Conclusion



Treatment of synovial sarcoma is essentially surgical resection although tumor is sensitive to chemotherapy and radiotherapy. It is more likely to be misdiagnosed because of rarity of this neoplasm in the maxillofacial region. An oral and maxillofacial surgeon should be familiar with this aggressive tumor, which carries high mortality, morbidity, and relapse rate. Synovial sarcoma should be considered in the differential diagnosis of well-defined inhomogeneous tumors of submandibular region in young adults.

Declaration of patient consent

The authors certify that they have obtained all appropriate patient consent forms. In the form the patient(s) has/have given his/her/their consent for his/her/their images and other clinical information to be reported in the journal. The patients understand that their names and initials will not be published and due efforts will be made to conceal their identity, but anonymity cannot be guaranteed.

Financial support and sponsorship

Nil.

Conflicts of interest

There are no conflicts of interest.

References

1Saydam L, Kizilay A, Kalcioglu MT, Mizrak B, Bulut F. Synovial sarcoma of the pharynx: A case report. Ear Nose Throat J 2002;81:36-9.
2Tillich M, Ranner G, Humer-Fuchs U, Lang-Loidolt D. Synovial sarcoma of the parapharyngeal space: CT and MRI. Neuroradiology 1998;40:261-3.
3Ramamurthy L, Nassar WY, Hasleton PS, Gattamaneni HR, Orton CI. Synovial sarcoma of the pharynx. J Laryngol Otol 1995;109:1207-10.
4Balakrishnan V, Flatman S, Dixon BJ, Lyons B. Synovial sarcoma of the pharynx causing airway obstruction. Med J Aust 2012;196:72-3.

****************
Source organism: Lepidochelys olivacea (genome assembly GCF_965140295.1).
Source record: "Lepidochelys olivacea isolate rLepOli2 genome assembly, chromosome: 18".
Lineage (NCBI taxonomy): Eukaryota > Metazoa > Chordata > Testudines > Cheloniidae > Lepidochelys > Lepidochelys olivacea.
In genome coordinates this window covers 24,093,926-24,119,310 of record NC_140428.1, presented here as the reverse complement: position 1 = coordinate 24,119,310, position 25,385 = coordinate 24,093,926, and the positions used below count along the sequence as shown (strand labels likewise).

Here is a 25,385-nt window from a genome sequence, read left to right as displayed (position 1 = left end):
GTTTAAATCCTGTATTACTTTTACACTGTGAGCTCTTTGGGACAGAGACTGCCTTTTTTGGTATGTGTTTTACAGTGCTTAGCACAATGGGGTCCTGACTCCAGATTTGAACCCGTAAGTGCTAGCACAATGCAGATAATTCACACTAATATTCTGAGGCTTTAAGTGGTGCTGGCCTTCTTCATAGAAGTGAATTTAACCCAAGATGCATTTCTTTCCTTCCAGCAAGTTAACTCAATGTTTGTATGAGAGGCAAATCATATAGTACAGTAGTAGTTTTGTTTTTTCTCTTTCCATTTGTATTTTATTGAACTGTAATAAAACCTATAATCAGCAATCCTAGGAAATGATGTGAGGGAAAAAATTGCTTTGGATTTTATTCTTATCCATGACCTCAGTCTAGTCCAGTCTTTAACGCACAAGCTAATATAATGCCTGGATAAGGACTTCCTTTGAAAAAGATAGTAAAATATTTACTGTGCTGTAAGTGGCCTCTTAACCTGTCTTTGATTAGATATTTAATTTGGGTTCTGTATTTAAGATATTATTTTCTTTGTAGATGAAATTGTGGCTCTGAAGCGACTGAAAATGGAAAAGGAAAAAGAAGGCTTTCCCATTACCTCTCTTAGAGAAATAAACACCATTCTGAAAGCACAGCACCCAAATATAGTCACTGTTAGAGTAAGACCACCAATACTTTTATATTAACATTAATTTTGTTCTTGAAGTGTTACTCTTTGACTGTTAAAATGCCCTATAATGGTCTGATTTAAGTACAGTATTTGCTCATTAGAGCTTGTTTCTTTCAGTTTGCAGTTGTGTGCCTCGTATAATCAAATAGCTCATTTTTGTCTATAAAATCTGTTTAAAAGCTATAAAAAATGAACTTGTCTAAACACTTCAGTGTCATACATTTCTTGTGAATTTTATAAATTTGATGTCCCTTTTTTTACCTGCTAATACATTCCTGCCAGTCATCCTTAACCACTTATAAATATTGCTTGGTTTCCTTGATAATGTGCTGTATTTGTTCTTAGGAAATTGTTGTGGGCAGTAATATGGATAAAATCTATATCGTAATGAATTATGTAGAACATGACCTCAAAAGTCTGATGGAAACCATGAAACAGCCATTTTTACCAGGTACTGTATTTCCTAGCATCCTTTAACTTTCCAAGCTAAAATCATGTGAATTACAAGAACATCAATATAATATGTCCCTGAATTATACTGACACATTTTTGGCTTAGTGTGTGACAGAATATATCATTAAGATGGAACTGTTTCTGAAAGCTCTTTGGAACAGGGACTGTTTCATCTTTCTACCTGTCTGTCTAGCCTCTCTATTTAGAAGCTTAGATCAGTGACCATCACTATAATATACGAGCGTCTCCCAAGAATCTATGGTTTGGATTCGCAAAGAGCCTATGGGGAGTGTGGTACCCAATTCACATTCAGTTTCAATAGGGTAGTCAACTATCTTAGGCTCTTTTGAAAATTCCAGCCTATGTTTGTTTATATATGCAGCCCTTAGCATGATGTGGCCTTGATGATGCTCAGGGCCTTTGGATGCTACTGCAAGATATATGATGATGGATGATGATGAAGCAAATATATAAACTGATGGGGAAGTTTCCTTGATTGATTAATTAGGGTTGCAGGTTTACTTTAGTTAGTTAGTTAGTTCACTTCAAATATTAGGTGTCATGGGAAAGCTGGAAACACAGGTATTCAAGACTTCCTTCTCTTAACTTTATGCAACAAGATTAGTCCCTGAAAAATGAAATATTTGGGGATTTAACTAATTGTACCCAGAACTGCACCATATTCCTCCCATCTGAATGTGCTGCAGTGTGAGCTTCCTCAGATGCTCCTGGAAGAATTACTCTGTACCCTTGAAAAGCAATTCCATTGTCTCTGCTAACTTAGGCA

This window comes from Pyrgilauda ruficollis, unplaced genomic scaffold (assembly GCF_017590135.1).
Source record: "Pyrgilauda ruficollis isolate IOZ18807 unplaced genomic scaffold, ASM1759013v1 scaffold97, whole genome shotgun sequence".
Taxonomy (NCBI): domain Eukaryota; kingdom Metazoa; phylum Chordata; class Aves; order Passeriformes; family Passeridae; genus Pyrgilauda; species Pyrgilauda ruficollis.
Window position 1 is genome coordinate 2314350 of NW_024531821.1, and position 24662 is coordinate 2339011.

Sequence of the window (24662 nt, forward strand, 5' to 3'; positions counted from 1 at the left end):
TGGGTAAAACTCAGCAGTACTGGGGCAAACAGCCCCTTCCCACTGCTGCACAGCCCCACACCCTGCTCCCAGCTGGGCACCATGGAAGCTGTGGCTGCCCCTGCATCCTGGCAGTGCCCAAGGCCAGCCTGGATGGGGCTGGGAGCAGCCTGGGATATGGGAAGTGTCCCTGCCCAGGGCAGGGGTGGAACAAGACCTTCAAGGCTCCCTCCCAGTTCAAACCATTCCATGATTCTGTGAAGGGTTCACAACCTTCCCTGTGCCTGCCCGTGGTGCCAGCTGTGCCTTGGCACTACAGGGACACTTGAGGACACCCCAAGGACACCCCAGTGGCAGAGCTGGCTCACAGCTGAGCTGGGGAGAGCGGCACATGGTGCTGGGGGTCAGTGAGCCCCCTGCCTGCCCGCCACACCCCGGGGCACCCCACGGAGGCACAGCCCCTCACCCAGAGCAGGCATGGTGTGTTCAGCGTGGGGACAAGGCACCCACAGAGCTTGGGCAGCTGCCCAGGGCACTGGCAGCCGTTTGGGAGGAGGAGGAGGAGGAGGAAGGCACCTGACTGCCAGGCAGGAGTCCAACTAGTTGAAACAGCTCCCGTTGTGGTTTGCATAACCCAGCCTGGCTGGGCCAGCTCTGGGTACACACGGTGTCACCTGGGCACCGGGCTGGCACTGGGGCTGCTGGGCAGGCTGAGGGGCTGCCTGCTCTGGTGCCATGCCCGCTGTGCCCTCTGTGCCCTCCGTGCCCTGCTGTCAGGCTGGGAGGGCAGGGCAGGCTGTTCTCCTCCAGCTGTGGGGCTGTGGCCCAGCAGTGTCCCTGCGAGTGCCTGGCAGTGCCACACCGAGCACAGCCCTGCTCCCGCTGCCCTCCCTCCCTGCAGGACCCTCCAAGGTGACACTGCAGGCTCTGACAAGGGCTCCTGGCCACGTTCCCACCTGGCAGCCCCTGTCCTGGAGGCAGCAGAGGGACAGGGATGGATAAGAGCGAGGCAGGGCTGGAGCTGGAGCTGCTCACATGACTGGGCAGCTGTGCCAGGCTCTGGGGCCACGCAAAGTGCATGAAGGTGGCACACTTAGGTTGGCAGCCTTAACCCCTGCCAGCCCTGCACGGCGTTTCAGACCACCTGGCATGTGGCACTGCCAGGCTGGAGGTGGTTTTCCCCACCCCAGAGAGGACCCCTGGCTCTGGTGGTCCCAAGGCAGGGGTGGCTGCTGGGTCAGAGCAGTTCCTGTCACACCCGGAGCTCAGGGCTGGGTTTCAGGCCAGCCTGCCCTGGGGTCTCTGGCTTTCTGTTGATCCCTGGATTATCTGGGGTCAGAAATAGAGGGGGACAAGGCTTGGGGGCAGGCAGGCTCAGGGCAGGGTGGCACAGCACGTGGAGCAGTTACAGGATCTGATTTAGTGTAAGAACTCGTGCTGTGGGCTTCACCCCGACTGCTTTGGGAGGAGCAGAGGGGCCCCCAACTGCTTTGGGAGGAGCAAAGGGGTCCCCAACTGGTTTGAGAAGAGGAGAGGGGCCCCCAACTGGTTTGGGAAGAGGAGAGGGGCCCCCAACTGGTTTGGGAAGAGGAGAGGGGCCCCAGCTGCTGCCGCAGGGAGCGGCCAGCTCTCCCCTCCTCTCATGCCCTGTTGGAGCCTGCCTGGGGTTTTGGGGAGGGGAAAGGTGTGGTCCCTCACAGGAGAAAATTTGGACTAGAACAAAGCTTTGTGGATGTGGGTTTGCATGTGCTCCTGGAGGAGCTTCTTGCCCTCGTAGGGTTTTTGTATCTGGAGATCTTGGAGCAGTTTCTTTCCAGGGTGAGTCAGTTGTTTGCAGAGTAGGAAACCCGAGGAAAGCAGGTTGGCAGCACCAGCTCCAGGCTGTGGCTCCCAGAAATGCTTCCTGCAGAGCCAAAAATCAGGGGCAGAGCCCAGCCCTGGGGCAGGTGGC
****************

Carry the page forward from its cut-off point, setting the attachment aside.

5Carrillo R, Rodriguez-Peralto JL, Batsakis JG. Synovial sarcomas of the head and neck. Ann Otol Rhinol Laryngol 1992;101:367-30.
6Guadagnolo BA, Zagars GK, Ballo MT, et al. Long term outcomes for synovial sarcoma treated with conservation surgery and radiotherapy [J]. Int J Radiat Oncol Bio Phys 2007,69:1173-80.
7Jernstrom P. Synovial sarcoma of the pharynx; report of a case. Am J Clin Pathol 1954;24:957-61.
8Fisher C, Bruijn DRH, van Kessel AG. Synovial sarcoma. In: Fletcher: CDM, Unni KK, Mertens F, editors. Pathology and genetics of tumours of soft tissues and bone. World Health Organization classification of tumours. Lyon: IARC; 2002. p. 200-4.
9Shmookler BM, Enzinger FM, Brannon RB. Orofacial synovial sarcoma: A clinicopathologic study of 11 new cases and review of the literature. Cancer 1982;50:269-76.
10Funato M, Kaneko H, Ozeki M, et al. Pediatric synovial sarcoma of the right masseter muscle: A case report [J]. Int J Pediatr Otorhinolaryngol Extra, 2008;3:105-8.
11Kawata R, Terada T, Takenaka H, et al. Primary synovial sarcoma arising in the parotid region diagnosed by fluoresence in situ hybridization [J]. Auris Nasus Larynx 2008;35:583-6.
12Khademi B, Mohammadianpanah M, Ashraf MJ, et al. Synovial sarcoma of the parapharyngeal space [J]. Auris Nasus Larynx, 2007;34:125-9.
13Hazman MN, Jayarani JK, Kumar G, et al. Retropharyngeal synovial sarcoma a rare location [J]. Eur J Radiol Extra 2008;68:103-6.
14Tateishi U, Hasegawa T, Beppu Y, et al. Synovial sarcoma of the soft tissues: prognostic significance of imaging features [J]. J Comput Assist Tomogr, 2004;28:140-8.